Many Pima and Maricopa people continue to reside on the Salt River Pima-Maricopa Indian Community, which borders Scottsdale directly to the south and east. In the early to mid 1880s, U. S. Army Chaplain Winfield Scott visited the Salt River Valley and was impressed with the region and its potential for agriculture. Returning in 1888 with his wife, Helen, he purchased 640 acres for $3.50 an acre for a stretch of land where downtown Scottsdale is now located. Winfield and his brother, George Washington Scott, became the first residents of the town, known as Orangedale due to the large citrus groves planted by the Scott brothers. Many of the community's original settlers, recruited by Scott from the East and Midwest, were educated and had an appreciation for cultural activities; the town's name was changed to Scottsdale after its founder. In 1896, these settlers established the Scottsdale Public School system, opened the first schoolhouse, followed by the opening of the first general store by J. L. Davis, which housed the first post office for Scottsdale in 1897.
In the early 1900s the community supported an artists and writers culture, culminating in the opening of the region's first resort in 1909, the Ingleside Inn, located just south of the Arizona Canal and west of the Crosscut Canal in what is today Scottsdale. In 1909, Cavalliere's Blacksmith Shop opened in downtown Scottsdale, the original schoolhouse was replaced by the much more expansive Little Red Schoolhouse, which remains standing to this day. While not in its original building, Cavalliere's has been in continuance operation since that time. In 1912, both the Phoenix Street Railway Company and a competitor, the Salt River Valley Electric Railway Company, proposed building streetcar lines to Scottsdale but due to an economic downturn, neither was built. Between 1908 and 1933, due to the construction of the Granite Reef and Roosevelt dams, Scottsdale's population experienced a boom, growing during those years. Scottsdale became a small market town providing services for families involved in the agricultural industry.
During the First World War Scottsdale and its environs supported a large cotton farming industry, due to the creation of Long Staple Egyptian Cotton, developed by the US Department of Agriculture. Although cotton is still grown in southern Arizona, Scottsdale's cotton boom ended with the loss of government contracts at the end of the war. In 1920, a second resort was opened on 12 acres of the property owned by the artist Jessie Benton Evans. Called the Jokake Inn, meaning "mud house," the structure still stands on the grounds of the world-famous Phoenician Resort; the Depression years saw an influx of artists and architects to Scottsdale, which included, in 1937, the internationally renowned Frank Lloyd Wright. In 1937, Wright and his wife purchased 600 desert acres at the foot of the McDowell Mountains and established what is now known as Taliesin West, his winter home and his architectural firm's Southwestern headquarters. Scottsdale and the rest of Phoenix have seen an everlasting influence from Frank Lloyd Wright.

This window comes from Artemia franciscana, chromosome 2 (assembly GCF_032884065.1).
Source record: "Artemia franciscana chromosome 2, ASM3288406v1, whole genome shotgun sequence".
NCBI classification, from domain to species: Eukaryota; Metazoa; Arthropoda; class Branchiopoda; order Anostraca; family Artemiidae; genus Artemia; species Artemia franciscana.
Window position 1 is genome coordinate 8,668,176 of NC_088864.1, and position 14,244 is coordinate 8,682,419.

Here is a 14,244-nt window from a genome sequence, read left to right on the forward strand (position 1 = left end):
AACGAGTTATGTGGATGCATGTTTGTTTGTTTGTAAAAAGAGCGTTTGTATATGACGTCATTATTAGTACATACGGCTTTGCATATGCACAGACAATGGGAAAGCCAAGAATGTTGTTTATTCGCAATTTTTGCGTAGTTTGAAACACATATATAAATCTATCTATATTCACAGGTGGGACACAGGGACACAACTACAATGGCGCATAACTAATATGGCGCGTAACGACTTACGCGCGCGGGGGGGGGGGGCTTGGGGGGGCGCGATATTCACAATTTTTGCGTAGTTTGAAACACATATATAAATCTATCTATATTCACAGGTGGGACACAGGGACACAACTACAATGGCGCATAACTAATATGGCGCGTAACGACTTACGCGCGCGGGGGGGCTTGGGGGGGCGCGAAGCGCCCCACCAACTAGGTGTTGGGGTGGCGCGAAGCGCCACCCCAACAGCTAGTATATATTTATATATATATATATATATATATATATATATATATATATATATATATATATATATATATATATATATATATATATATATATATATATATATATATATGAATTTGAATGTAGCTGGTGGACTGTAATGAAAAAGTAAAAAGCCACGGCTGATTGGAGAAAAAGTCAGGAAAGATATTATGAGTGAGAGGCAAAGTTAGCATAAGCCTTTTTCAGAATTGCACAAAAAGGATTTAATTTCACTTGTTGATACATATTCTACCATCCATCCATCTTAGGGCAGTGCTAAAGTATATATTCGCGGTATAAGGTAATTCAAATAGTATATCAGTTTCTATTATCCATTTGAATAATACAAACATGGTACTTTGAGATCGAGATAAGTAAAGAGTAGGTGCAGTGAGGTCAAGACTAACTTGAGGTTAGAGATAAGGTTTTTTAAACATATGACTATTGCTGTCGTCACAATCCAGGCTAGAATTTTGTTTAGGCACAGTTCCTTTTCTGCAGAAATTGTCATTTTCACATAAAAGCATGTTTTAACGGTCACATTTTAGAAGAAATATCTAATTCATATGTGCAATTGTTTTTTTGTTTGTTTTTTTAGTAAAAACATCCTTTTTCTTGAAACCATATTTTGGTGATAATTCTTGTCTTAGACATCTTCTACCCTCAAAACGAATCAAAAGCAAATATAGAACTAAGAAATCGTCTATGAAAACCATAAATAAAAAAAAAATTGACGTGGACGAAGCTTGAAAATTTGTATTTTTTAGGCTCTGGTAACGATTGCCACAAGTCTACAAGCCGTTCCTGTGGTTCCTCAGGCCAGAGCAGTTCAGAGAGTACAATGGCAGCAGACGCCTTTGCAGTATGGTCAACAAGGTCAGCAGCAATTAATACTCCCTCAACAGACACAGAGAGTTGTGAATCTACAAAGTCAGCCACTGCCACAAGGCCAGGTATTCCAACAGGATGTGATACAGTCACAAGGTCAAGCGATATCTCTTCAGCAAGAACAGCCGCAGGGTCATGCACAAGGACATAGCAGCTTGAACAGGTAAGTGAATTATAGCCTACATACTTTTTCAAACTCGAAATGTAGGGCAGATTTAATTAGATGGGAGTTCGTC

Many buildings throughout the region were designed by the famous architect. His significant influence on the regional architecture is commemorated through a major street which bears his name and a 125-foot spire memorial designed by Wright himself in North Scottsdale. Among the more
Regal Hotels International
Regal Hotels International is one of the largest hotel groups in Hong Kong. Regal Hotels International Holdings Limited is a company incorporated in Bermuda and listed on the Hong Kong Stock Exchange; the company is controlled by its chairman and managing director, Mr Lo Yuk Sui, who speaks for 52.84% of the issued share capital as at 31 December 2005. Lo is the second son of Great Eagle matriach Lo To Lee-kwan. In October 2006, the company announced plans to sell and separately list its hotel properties in a Real Estate Investment Trust. However, as the Sunlight REIT spun off by Henderson Land Development fell by 6.5% on its market debut on 21 December, Regal chose to delay its offer. On 13 March 2007, Regal announced its public offer for sale of up to 50 percent in Regal Hotels Real Estate Investment Trust, to be co-sponsored by Deutsche Bank, Goldman Sachs and Merrill Lynch, raised HK$2.3 billion. Regal Airport Hotel, at the Hong Kong International Airport Regal Hongkong Hotel, in Causeway Bay Regal Kowloon Hotel, in Tsimshatsui East Regal Oriental Hotel, in Kowloon City Regal Riverside Hotel, in Shatin Regal iClub Hotel, in Wan Chai iclub Sheung Wan Hotel, in Sheung Wan Regal International East Asia Hotel Regal Shanghai East Asia Hotel Regal Jinfeng Hotel Regal Regal Plaza Hotel & Residence Regal Kangbo Hotel Regal Kangbo Hotel and Residence Regal Constellation Hotel, a large property near Pearson International Airport in Toronto, Ontario built in 1962.
The hotel consisted of two 15 floor towers, a six storey atrium, a Chinese restaurant and 90,000 square feet of convention space. Due to declining trade, the hotel was sold to Hospitality Investors Group of Scottsdale, Arizona in 2004 for redevelopment. Now owned by Park'N Fly, the hotel was demolished in 2011-2012 and is a vacant lot. Regal Bostonian Hotel, a property opposite Faneuil Hall in downtown Boston opened in 1981. Regal bought the hotel in 1996 and sold it to Millennium & Copthorne Hotels in 2002. Now operates as Millennium The Bostonian. Regal McCormick Ranch, a property in the master-planned community of McCormick Ranch in Scottsdale, Arizona. Regal Hotels International
Toronto Pearson International Airport